Joseph Ettedgui

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Joseph Ettedgui
Joseph Ettedgui.jpg
Born(1936-02-22)February 22, 1936
Died18 March 2010(2010-03-18) (aged 74)
London
Other namesJoseph
OccupationEntrepreneur and founder of Joseph brand

Joseph Ettedgui (1936-2010), usually known simply as Joseph, was an influential London-based retailer and founder of the Joseph retail empire. After his death, the chair of the British Fashion Council Harold Tillman described him as: "a great designer, retailer and entrepreneur". Le Figaro fashion editor Godfrey Deeny has described him as: "one of the half dozen greatest fashion retailers in the past half-century".[1][2]

Early life and career[edit]

Born in Casablanca on February 22, 1936, Joseph Ettedgui was the son of a French-Moroccan furniture retailer of Jewish ancestry. Joseph’s father considered retailing to be a degrading profession and hoped his son would become a doctor or lawyer.[3][4] Joseph had no such ambitions and moved to London with his brother Maurice in 1960 to train as a hairdresser. Two years later the brothers opened a hairdressing salon (Salon 33) in King's Road, Chelsea – one of the epicentres of Swinging London. In 1964, their brother Franklin joined them.[5][6] In an interview in 1989 with the Jewish Chronicle, Joseph said: "I really wanted to be an architect but I'm terribly impatient. I decided to take a course in hairdressing and I loved it; I loved the way you could transform someone in two hours".[4]

Move into fashion retail[edit]

Joseph Ettedgui began travelling to Paris to see the ready-to-wear collections. This led to a meeting and early business association with Japanese designer Kenzo Takada. He began to sell Kenzo sweaters in Salon 33, and in 1972 the first Joseph clothes store opened underneath the hairdressing premises.[7] Kenzo sweaters in the store’s window were spotted by then Sunday Times fashion editor Michael Roberts and used in a photo shoot – a move credited with simultaneously launching both minimalist European fashion and the Joseph retail name to a wider UK audience.[8]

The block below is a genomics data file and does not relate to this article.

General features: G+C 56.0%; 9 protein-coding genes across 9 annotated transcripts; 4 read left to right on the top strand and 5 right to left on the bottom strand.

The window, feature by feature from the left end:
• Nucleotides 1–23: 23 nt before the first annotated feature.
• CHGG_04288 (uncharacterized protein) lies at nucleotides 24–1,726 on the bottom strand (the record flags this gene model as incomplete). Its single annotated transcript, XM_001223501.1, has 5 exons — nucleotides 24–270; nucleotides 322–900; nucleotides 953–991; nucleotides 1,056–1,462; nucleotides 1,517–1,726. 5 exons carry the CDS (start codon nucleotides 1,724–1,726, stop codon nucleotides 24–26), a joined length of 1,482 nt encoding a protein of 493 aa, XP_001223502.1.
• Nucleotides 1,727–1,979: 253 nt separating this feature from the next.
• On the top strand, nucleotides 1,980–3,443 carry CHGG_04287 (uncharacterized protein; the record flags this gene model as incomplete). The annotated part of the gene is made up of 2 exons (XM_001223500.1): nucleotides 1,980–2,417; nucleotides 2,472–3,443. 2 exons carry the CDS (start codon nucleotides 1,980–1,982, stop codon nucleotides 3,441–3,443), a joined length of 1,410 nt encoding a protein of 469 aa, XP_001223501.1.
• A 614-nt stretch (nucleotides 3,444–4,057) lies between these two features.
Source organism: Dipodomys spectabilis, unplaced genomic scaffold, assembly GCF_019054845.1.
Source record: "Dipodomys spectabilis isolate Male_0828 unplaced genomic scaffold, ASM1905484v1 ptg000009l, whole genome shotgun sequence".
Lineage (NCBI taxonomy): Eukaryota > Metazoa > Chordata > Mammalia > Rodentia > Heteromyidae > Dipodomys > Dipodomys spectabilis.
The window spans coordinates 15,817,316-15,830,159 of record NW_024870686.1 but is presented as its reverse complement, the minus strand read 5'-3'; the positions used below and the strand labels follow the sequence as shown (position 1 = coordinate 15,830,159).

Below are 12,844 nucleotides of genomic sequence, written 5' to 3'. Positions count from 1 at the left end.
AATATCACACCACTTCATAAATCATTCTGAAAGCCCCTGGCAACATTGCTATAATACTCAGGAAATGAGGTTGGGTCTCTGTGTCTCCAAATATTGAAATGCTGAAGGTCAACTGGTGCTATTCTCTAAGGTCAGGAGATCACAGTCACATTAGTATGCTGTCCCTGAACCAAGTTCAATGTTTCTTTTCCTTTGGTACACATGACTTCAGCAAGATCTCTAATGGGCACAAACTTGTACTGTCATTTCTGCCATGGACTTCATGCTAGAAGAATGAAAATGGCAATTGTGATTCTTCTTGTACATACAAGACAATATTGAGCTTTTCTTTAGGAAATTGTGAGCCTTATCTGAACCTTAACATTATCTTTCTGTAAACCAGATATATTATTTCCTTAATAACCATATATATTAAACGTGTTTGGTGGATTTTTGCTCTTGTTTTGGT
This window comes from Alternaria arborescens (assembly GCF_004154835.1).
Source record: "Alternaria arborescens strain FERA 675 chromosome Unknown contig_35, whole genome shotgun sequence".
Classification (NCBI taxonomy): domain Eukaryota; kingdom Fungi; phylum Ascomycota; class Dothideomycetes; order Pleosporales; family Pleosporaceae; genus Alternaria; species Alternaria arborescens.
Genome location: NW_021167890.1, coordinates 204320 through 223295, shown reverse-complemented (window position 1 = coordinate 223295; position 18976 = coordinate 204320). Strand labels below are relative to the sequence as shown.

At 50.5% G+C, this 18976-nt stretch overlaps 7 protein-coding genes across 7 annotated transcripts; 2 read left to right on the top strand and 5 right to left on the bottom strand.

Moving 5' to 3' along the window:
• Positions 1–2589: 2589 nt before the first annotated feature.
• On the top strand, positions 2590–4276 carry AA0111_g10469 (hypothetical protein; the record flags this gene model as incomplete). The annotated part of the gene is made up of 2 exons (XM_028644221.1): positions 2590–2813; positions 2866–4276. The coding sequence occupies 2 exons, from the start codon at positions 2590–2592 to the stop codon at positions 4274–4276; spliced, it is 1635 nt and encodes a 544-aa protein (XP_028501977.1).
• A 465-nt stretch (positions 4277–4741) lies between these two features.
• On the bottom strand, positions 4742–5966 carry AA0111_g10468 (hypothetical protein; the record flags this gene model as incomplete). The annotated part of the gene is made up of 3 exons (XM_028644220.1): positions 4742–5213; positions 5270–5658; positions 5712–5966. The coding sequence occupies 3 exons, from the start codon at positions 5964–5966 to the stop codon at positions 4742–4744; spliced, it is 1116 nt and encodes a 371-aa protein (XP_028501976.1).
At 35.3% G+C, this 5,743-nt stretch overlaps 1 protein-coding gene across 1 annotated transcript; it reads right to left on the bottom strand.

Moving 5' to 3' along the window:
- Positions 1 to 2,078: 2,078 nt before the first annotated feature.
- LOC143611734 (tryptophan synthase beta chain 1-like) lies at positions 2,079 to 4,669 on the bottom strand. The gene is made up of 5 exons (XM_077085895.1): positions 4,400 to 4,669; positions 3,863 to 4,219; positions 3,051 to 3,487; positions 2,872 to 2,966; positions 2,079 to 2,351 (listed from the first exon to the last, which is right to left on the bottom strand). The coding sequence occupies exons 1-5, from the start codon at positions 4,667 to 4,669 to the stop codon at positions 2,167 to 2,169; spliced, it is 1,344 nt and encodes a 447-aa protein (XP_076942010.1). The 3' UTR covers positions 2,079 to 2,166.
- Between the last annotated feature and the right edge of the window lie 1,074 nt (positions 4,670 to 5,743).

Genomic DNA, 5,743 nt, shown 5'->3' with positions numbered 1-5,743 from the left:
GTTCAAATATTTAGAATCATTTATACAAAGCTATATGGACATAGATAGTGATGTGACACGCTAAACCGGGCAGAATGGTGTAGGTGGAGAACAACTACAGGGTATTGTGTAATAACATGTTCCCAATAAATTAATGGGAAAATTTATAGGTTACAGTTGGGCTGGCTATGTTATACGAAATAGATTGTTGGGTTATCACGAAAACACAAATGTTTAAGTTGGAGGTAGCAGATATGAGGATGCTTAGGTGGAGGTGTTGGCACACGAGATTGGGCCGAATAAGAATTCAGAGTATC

A high-tech Norman Foster-designed flagship store opened in Sloane Street, Knightsbridge in 1979, after which Joseph Ettedgui’s place as a retail pioneer was cemented. During the 1980s, own-brand knitwear and clothing were introduced. The Joseph brand expanded into restaurants (Joe’s Café) and homeware (Joseph Pour la Maison). Stores opened across London and other major fashion centres, including New York, Paris and Tokyo.[3][9]

Influence and legacy[edit]

Joseph Ettedgui assisted emerging fashion designers, including Margaret Howell, Katharine Hamnett, John Galliano and Azzedine Alaïa.[6] He also championed architects and interior designers, working with names such as David Chipperfield and Eva Jiricna. British fashion designer John Richmond called him: "the creator of modern retail" and Italian designer and entrepreneur Miuccia Prada commented that Joseph's shops were: "among the most beautiful in the world".[10][11] London-based Saks Fifth Avenue merchandise director Gail Sackloff recalled how her visiting American fashion buyers always wanted to visit Joseph stores in the 1980s because of the way he merchandised.[12]

Later ventures[edit]

After selling the Joseph brand outright to its Japanese licensee in 2005, Joseph Ettedgui turned his attention and fortune to Connolly Luxury Goods, an offshoot of Connolly Leather, and the Belgravia Italian restaurant Il Vaporetto.[13][6]

References[edit]

External links[edit]